In the last blog ( Magento Optimization - Part 1 ) we discussed about the 2-level caching mechanism used in Magento. Here, we will talk about how to add APC and Memcached as a caching mechanism in detail. Other than APC and Memcached, we can also use XCache and eAccelerator as a fast backend. But we will not go much deeper for those two, as APC and Memcached are the most commonly used caching mechanism.
Memcached is a high-performance memory object caching system that is designed to speed page loads on dynamic content websites. Magento supports Memcached for caching many objects, but it is not enabled by default and will require some simple changes to your configured local.xml file to use.
To enable Memcached you will need to check if the daemon is running. By default the daemon is configured to listen to port 11211 so you can perform a netstat command and see if there is activity on 11211. If it’s running, you need to check if Memcached PHP support is enabled by looking at the output of phpinfo().
If the Memcached is not installed, then you can install it on a Debian type distro with the below command :
sudo apt-get install memcached php5-memcache
You’ll need to enable Memcached via its configuration file (there will be a notice about this when you run the above command). Then start the service and restart Apache. After this, you can add the following <cache>section to your app/etc/local.xml:
These settings are for a single local server running Memcached on the default 11211 port. To see your Memcached in action you can issue a telnet localhost 11211 command and type: stats
Using APC is really easy. You can just install the PHP module and restart your Apache server and your sites should immediately benefit from this.
To install APC on a Debian based Linux distro, run:
sudo apt-get install php5-apc
Then just restart your Apache server. You should start seeing improvements after browsing to a few pages on your site.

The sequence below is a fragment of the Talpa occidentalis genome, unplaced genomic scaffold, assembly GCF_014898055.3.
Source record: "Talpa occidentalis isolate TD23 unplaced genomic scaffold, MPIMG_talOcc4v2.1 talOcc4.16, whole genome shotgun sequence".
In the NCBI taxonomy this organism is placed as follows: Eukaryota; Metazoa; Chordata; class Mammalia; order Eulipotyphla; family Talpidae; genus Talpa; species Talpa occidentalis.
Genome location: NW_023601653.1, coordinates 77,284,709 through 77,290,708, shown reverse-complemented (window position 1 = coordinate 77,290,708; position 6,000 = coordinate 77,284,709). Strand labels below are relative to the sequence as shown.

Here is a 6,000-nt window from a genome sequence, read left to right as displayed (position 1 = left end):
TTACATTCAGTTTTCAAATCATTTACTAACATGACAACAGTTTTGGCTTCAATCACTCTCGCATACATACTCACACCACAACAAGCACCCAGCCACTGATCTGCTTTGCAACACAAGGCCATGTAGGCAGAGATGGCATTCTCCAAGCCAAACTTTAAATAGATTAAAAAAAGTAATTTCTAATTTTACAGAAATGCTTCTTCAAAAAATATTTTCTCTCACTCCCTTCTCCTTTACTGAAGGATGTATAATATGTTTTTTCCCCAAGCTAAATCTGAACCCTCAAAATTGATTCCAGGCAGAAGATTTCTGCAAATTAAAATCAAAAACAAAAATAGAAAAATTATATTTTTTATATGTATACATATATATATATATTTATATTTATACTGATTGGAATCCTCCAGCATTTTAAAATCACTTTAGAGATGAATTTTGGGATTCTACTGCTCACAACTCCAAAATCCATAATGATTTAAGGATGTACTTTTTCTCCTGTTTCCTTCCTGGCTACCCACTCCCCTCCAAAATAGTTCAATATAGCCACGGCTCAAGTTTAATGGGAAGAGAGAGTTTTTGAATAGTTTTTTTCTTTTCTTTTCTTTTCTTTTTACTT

This is great already, however, there is another step you can do to integrate APC with your Magento site.
If you look at: app/etc/local.xml.additional, you will notice that there is a <cache>element that allows you to specify which caching method you are using in the <backend>element.
We are dealing with APC here so we’ll just add:
You will notice the <prefix>element containing MAGE_. This is simply a prefix to tell APC what to use when it creates the cache. This is particularly important if you are running several Magento sites on the same web server. In this case, you will need to enter a unique prefix for each site.
Finally, to put the polish on your speed improvements, you can also tweak the APC configuration to further optimize your cache. This is done by editing the apc.ini file usually located (on Debian based distros) in: /etc/php5/conf.d/apc.ini.
Below are the recommended configuration for APC:
extension=apc.so #name dependent on your APC cache install
apc.enabled=1 ;Turn APC cache on
apc.optimization=0 ;Experimental keep off
apc.shm_segments=1 ;Shared memory segments
apc.shm_size=128 ;Max shared memory dependent on OS
apc.enable_cli=1 ;Allow command line php to function
apc.cache_by_default=1 ;Enabled, 0 for filters
apc.max_file_size=10M ;Maximum cached file size
apc.stat=1 # 1 for dev, 0 for production, whether the source file is checked for mod date
;apc.include_once_override=1 ;Use PHP5.3+ for include_once optimization
In the next blog, we will look into other methods which can be used to speed up Magento.